The Problem of Physical Abuse in Nursing Homes

Aug 07

While nursing homes are supposed to be a space where the elderly can receive the care and attention they need, it is a tragic reality that many incidents of abuse and neglect take place within these very walls. According to data from the Department of Health and Human Services, more than 2 million elderly residents have fallen victim to different forms of abuse inside nursing homes. Among the most rampant cases are incidents of physical abuse.

An elderly individual that is physically abused in a nursing home can suffer grave injuries. Sometimes, these injuries can gradually become so severe that they may even lead to instances of wrongful death. The most common types of physical abuse that occur in nursing homes include beatings, shoving, sexual assault, and inappropriate use of restraints. The most alarming thing about such incidents is that they are typically hard to detect. The task of noting common indicators of physical abuse fall to loved ones and family members.

Careful observation is necessary in order to notice signs that point to the fact that a resident in a nursing home is suffering from abuse. Certain issues such as dehydration, malnutrition, improper hygiene or sanitation, bed sores, and inadequate staff assistance can be indicative that graver incidents of abuse are taking place. In some cases, problems with overmedication and undermedication can also point to the fact that there is a larger dilemma to be dealt with.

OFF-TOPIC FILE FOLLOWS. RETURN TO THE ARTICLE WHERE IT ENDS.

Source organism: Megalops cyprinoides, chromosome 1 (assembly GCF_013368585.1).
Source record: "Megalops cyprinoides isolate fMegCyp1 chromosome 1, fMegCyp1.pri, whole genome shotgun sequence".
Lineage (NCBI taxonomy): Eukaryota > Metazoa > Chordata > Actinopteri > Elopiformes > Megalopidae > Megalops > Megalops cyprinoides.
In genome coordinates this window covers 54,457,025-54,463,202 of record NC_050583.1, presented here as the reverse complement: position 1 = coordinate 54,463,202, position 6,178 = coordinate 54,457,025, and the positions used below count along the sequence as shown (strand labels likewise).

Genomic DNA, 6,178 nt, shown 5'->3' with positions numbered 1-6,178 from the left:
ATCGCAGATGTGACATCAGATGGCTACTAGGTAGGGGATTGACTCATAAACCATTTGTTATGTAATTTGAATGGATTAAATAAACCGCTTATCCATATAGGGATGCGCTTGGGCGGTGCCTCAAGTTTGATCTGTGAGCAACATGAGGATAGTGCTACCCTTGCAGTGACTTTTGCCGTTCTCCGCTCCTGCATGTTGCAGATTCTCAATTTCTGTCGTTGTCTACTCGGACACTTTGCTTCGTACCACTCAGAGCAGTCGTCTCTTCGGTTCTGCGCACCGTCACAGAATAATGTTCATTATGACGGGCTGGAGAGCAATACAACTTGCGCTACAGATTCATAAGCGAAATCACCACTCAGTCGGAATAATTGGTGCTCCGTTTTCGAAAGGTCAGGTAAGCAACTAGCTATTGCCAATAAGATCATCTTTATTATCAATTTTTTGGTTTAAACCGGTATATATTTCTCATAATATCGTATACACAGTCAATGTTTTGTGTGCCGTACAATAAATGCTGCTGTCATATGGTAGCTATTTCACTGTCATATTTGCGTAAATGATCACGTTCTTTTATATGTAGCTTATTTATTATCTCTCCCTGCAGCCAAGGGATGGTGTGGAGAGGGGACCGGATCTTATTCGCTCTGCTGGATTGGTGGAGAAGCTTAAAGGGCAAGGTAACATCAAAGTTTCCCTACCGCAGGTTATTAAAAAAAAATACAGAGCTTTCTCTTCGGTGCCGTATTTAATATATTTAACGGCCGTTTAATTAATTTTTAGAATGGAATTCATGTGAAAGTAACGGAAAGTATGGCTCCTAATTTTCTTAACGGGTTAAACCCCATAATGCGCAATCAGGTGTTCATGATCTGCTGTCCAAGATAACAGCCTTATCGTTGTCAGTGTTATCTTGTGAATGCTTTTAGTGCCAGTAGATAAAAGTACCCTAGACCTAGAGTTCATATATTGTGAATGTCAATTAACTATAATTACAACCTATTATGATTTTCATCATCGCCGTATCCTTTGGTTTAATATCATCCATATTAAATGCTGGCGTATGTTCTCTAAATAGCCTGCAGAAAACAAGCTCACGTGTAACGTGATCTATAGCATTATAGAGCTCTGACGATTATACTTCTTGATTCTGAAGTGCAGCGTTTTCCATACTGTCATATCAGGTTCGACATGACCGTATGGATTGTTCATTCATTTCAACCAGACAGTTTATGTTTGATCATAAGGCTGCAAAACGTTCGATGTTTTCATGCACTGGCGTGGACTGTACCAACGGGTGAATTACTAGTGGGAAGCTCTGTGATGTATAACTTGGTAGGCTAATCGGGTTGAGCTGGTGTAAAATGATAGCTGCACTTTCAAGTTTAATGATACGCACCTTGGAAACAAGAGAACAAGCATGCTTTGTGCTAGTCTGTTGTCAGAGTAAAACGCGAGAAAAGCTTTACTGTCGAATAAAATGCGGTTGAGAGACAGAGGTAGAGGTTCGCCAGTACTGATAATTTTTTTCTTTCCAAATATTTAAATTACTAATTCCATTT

During their visits, families are strongly advised to be sensitive to physical indicators that some form of abuse is taking place. For cases of physical abuse, the unexplained appearance of bruises, cuts, and other similar injuries is an obvious sign that something is clearly wrong. Other issues such as the resident’s continued decline in condition can also be an indicator of physical abuse.

If your loved one has suffered physical abuse while residing in a nursing home, it’s important to take legal action and hold responsible parties accountable for the trauma they’ve caused.

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